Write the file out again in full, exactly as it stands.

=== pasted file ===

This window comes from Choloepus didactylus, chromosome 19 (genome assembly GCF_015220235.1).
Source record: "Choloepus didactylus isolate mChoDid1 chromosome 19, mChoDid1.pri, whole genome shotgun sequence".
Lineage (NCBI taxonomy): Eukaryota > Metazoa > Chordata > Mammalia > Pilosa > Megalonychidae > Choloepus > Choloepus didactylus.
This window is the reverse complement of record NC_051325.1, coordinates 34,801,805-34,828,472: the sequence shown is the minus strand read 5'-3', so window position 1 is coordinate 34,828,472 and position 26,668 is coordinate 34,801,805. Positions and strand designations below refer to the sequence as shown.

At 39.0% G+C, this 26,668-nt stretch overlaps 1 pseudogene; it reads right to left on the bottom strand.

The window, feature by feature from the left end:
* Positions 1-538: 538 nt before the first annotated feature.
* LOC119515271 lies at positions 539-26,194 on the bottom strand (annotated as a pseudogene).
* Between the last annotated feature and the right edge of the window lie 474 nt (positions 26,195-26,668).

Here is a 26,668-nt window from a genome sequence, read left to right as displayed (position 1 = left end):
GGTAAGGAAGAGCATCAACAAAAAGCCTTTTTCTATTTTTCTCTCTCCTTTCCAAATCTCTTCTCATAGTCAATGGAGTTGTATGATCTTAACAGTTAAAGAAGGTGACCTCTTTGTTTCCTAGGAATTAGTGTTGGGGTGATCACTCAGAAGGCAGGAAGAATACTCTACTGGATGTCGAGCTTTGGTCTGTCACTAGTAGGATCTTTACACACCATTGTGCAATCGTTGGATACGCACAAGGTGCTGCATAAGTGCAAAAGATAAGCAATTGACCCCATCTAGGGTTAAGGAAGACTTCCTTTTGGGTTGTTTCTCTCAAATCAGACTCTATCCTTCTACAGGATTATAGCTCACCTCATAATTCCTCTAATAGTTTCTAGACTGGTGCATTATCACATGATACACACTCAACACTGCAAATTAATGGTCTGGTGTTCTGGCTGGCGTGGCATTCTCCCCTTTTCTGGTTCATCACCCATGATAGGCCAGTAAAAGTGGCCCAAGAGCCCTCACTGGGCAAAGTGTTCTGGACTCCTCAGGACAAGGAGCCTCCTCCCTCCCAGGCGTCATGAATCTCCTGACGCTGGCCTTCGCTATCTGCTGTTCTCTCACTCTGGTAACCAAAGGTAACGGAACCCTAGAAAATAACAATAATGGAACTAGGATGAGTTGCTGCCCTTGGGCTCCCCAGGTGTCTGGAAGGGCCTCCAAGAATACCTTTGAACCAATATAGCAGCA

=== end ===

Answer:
This window comes from Choloepus didactylus, chromosome 19 (genome assembly GCF_015220235.1).
Source record: "Choloepus didactylus isolate mChoDid1 chromosome 19, mChoDid1.pri, whole genome shotgun sequence".
Lineage (NCBI taxonomy): Eukaryota > Metazoa > Chordata > Mammalia > Pilosa > Megalonychidae > Choloepus > Choloepus didactylus.
This window is the reverse complement of record NC_051325.1, coordinates 34,801,805-34,828,472: the sequence shown is the minus strand read 5'-3', so window position 1 is coordinate 34,828,472 and position 26,668 is coordinate 34,801,805. Positions and strand designations below refer to the sequence as shown.

At 39.0% G+C, this 26,668-nt stretch overlaps 1 pseudogene; it reads right to left on the bottom strand.

The window, feature by feature from the left end:
* Positions 1-538: 538 nt before the first annotated feature.
* LOC119515271 lies at positions 539-26,194 on the bottom strand (annotated as a pseudogene).
* Between the last annotated feature and the right edge of the window lie 474 nt (positions 26,195-26,668).

Here is a 26,668-nt window from a genome sequence, read left to right as displayed (position 1 = left end):
GGTAAGGAAGAGCATCAACAAAAAGCCTTTTTCTATTTTTCTCTCTCCTTTCCAAATCTCTTCTCATAGTCAATGGAGTTGTATGATCTTAACAGTTAAAGAAGGTGACCTCTTTGTTTCCTAGGAATTAGTGTTGGGGTGATCACTCAGAAGGCAGGAAGAATACTCTACTGGATGTCGAGCTTTGGTCTGTCACTAGTAGGATCTTTACACACCATTGTGCAATCGTTGGATACGCACAAGGTGCTGCATAAGTGCAAAAGATAAGCAATTGACCCCATCTAGGGTTAAGGAAGACTTCCTTTTGGGTTGTTTCTCTCAAATCAGACTCTATCCTTCTACAGGATTATAGCTCACCTCATAATTCCTCTAATAGTTTCTAGACTGGTGCATTATCACATGATACACACTCAACACTGCAAATTAATGGTCTGGTGTTCTGGCTGGCGTGGCATTCTCCCCTTTTCTGGTTCATCACCCATGATAGGCCAGTAAAAGTGGCCCAAGAGCCCTCACTGGGCAAAGTGTTCTGGACTCCTCAGGACAAGGAGCCTCCTCCCTCCCAGGCGTCATGAATCTCCTGACGCTGGCCTTCGCTATCTGCTGTTCTCTCACTCTGGTAACCAAAGGTAACGGAACCCTAGAAAATAACAATAATGGAACTAGGATGAGTTGCTGCCCTTGGGCTCCCCAGGTGTCTGGAAGGGCCTCCAAGAATACCTTTGAACCAATATAGCAGCA